6. Don’t line the fish with your fly line

Pay attention to the distance and the angle of your presentation cast. Both can blow your cover by you landing your fly line too close to the feeding trout. Try to work trout with just your leader when possible (lengthen it if you needed) and try to target trout from a 45 to 90 degree angle if you can. This will make it much easier for you to just drift your flies over the trout and not your fly line also.

7. Don’t hit the fish on the head with your flies

Most of the time if you land your fly rig too loud on the water or too close to a trout you’ll end up alerting or spooking it. A lot of the time this happens because the angler didn’t have enough fly line stripped off their reel in the first place before making their initial cast, and that has them ending up falling short of their target. Fly anglers have two main objectives when they’ve moved into position and are ready to make their first cast. The first objective is to get their fly/flies to land where the trout will be able to spot them during their drift. The second, is to cast far enough ahead of the trout so the sound of their rig hitting the water doesn’t spook the trout.  Pay attention to both of these when you’re on the water fly fishing and you’ll catch more trout.

8. Don’t fly fish like you’re firing a machine gun

When fly anglers are dealing with educated trout and small strike zones that require pin-point accuracy and drifts, they often will find more success if they focus on making quality presentations over quantity. A prime example of this would be when a fly angler has spotted a trophy trout but can’t get it to bite. A big mistake rookie anglers make in this situation, is firing one cast after another, over and over, like their firing a machine gun. I’ve found the more times you cast over a big fish the less chance you’ll generally have of catching it because you’ll usually alert the fish at some point to your presence from the repeated casts. Next time you find yourself in this situation, take your time and make one presentation and drift at a time, then pause for a minute or two in between. You’ll find by slowing down, your focus will increase, your accuracy will be much better and you’ll greatly decrease the chances of the trout getting spooked. I’ve witnessed anglers on Flat Creek in Jackson, WY landing giant trout when no one else was because they had the discipline to locate a big trout and only make one cast to it every 15-20 minutes until they caught it. That’s probably a little bit overboard, but there are situations when trout will stop feeding fro several minutes when they’ve witnessed danger.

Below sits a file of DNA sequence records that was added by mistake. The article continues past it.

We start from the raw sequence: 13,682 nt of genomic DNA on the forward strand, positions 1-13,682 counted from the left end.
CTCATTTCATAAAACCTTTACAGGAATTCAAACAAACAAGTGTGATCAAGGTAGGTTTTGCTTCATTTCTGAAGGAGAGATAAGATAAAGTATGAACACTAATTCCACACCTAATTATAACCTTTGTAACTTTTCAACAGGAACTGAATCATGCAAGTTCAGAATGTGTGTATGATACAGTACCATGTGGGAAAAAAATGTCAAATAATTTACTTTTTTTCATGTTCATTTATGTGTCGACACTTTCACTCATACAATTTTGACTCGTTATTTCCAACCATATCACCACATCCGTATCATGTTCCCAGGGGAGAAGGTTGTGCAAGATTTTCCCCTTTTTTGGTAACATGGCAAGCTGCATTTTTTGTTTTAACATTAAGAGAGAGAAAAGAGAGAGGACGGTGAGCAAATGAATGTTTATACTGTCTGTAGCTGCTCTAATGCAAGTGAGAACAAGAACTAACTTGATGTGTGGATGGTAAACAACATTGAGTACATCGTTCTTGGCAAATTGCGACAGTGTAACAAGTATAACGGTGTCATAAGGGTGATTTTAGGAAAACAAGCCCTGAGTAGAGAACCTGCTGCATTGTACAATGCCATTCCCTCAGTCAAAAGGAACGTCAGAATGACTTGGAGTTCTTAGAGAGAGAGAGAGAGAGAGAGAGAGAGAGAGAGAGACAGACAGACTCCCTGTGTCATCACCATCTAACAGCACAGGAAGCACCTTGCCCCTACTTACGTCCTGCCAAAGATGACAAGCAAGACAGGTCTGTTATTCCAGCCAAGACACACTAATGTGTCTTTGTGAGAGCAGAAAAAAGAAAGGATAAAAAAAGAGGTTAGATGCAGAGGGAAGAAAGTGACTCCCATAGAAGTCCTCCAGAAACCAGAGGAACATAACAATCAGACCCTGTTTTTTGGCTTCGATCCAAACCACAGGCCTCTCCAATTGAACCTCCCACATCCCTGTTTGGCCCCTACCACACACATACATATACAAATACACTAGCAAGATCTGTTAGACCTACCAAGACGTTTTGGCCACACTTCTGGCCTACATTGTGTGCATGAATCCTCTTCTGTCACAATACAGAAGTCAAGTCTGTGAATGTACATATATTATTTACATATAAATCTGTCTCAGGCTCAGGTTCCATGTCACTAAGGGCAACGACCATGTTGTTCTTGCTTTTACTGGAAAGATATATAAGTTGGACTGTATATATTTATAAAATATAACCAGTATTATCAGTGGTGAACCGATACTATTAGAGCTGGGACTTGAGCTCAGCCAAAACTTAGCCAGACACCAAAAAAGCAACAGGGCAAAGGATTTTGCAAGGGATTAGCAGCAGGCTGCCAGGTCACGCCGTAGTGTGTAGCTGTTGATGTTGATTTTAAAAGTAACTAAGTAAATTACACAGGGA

That’s my list of 8 common mistakes fly anglers make that destroy their stealth. Drop us a comment if you have any to add. We’d love to hear about them.

Keep it Reel,

Kent Klewein
Gink & Gasoline
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12 thoughts on “Fly Fishing with Stealth – 8 Common Mistakes

  1. You would think this would be common sense, but I see fly fishing bust right down into the middle of the creek before even starting to fish. That might work fine on a Delayed Harvest, but not on a wild stream…. GOOD READ !

  2. When I take people out in the smokies, and not just newbs, one thing I have to remind them of is not to stand over the stream. Keep your head low and rod tip high solves alot of problems

    • Dude – I was just getting ready to copy the link and send it to you… just for fun in prep for tomorrow’s trip. Even though I know you know this stuff.

  3. Some fish, even wild fish, can act really weird after they get used to wading anglers. For instance, I’ve seen fish on the Henry’s Fork and the Upper Delaware rise steadily while I approached, but as soon as I would set up to make a presentation, they quit. Minutes later, assuming the fish is put down I moved on only to see the fish begin feeding again. A friend of mine will actually wade slowly while casting to prevent this.

  4. To tag onto Punk’s comment, I find that keeping a low profile (hands and knees or crawling even) and often times hiding behind bushes and shrubs can go a long way to getting spooky fish, especially in shallow water, to eat.